ON APRIL 10, 1871, William Thomas Stead wrote from the Quayside in Newcastle to the only person he knew in distant Darlington.

Stead, a shipping clerk, was only 22 years old. He’d never been to Darlington before; he’d never been in a newspaper office before...and yet the proprietor of The Northern Echo had offered him £150-a-year to move to the town and become the second editor of the newspaper.

In the spidery letter, Stead, himself the son of a Congregationalist minister, asks a Darlington vicar whether the 14-month-old newspaper is a viable concern, but his mind, though, is clearly made up. He writes that the job would be “a glorious opportunity of attacking the devil”.

Stead had been born in Embleton in Northumberland, where his father was a fire-and-brimstone preacher. He’d obtained work on the Quayside when he was 14, but was desperate to become a journalist, posting articles to newspapers across the north in the hope of getting published.

The Northern Echo published his first article on February 7, 1870, in which he attacked his first devil – a Newcastle beggar who’d fled wearing the overcoat Mr Stead had given him, but leaving behind the bible he’d agreed to read.

Such articles so intrigued Mr Bell that he lined up Stead to replace the first editor, John Copleston.

The first devil Stead really attacked was Mary Ann Cotton – from West Auckland – Britain’s greatest mass murderess whose crimes threatened to undermine society.

The Northern Echo: Mary Ann CottonMary Ann Cotton

Then he turned on the Conservative Prime Minister, Benjamin Disraeli, for not doing anything to stop the Ottoman rulers who were killing innocent women and children as they brutally suppressed a rebellion in Bulgaria.

Stead’s lurid writing, with information telegraphed from war correspondents, inflamed the North-East so that practically every community held an ‘atrocity meeting’ where working people crammed into their village hall to hear Stead rant and rave and demand action from the British government.

The fury of the North-East came to the attention of the Liberal leader, William Gladstone, who used the Tories’ inaction to prove their moral bankruptcy. It won him the 1880 General Election, and he was so grateful to Stead that he wrote: “It is a sincere regret to me that I cannot read more of the Echo, for to read the Echo is to dispense with the necessity of reading other papers. It is admirably got up in every way – admirably got up.”

This reference enabled Stead to join the Pall Mall Gazette – a forerunner of George Osborne’s London Evening Standard. He now had a national pulpit from which to attack the devil of child prostitution.

He did it in the most sensational way, procuring a 13-year-old girl, Eliza Armstrong, from her mother, chloroforming her and putting her to work in a brothel in Regent Street where he was her first customer (he made his excuses and left before any-
thing untoward happened).

Stead’s serialisation of his story, complete with titillating headlines such as “strapping girls down” and “confessions of a brothel keeper”, caused a sensation. When WH Smith refused to handle the paper, there was a riot of people desperate to buy it. Stead held an atrocity meeting in Hyde Park attended by 250,000 people who demanded government action.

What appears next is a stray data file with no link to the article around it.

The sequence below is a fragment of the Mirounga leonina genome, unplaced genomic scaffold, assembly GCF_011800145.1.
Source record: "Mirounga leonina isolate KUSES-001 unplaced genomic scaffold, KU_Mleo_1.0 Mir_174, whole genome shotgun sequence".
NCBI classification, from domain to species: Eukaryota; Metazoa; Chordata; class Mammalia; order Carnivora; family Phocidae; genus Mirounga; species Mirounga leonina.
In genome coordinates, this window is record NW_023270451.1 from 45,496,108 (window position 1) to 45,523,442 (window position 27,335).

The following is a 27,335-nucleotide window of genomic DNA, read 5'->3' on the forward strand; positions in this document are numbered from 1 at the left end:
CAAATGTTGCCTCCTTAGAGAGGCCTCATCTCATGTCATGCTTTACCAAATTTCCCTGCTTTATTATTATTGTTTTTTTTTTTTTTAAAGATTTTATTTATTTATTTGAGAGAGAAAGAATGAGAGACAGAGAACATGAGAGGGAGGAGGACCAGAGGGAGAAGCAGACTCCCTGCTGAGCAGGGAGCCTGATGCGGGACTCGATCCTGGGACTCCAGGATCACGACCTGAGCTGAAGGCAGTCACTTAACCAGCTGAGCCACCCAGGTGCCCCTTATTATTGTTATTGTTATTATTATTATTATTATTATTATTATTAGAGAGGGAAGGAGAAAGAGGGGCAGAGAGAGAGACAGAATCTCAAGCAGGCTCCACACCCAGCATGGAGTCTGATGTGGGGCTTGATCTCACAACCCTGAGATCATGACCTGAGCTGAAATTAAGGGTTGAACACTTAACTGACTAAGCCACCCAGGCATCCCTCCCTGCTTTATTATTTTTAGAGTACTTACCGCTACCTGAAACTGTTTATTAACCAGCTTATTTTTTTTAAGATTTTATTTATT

So the Criminal Law (Amendment) Act was rushed through, raising the age of consent from 13 to 16 years. This is regarded as the world’s first child protection act.

However, Stead became the first person to be prosecuted under it, for the ‘felonious abduction’ of the unfortunate Eliza. He was sentenced to nine weeks in prison, which, for Stead, was a triumph – wherever he was in the world on the anniversary of imprisonment, November 15, he would walk to work in his convict’s uniform showing how he had sacrificed his own liberty to save young girls.

The Northern Echo: WT Stead in his convict's uniform following his imprisonment in 1885WT Stead in his convict's uniform following his imprisonment in 1885

Stead was now the world’s most influential journalist, campaigning on causes from Chicago to Turkey to St Petersburg in Russia.

The Northern Echo: RMS Titanic departing from Southampton on Wednesday April 10, 1912, on its ill-fated maiden voyage – WT Stead was in Cabin C89RMS Titanic departing from Southampton on Wednesday April 10, 1912, on its ill-fated maiden voyage – WT Stead was in Cabin C89

In April 1912 he sailed to America at the invitation of US President William Taft to speak at a peace conference in New York – on the maiden voyage of the Titanic.

He was the most famous British person to drown in the ensuing disaster.

The Echo honoured him with a front page obituary, noting how he’d only been back in Darlington a few months earlier to sit in his old chair, which remains in the editor’s office to this day.

The Northern Echo: WT Stead's chair remains in the editor's office to this dayWT Stead's chair remains in the editor's office to this day

At 2pm on January 30, Chris Lloyd is giving his talk on WT Stead, Attacking the Devil and Sinking the Unsinkable, in Darlington library.

Book a place by calling 01325 349630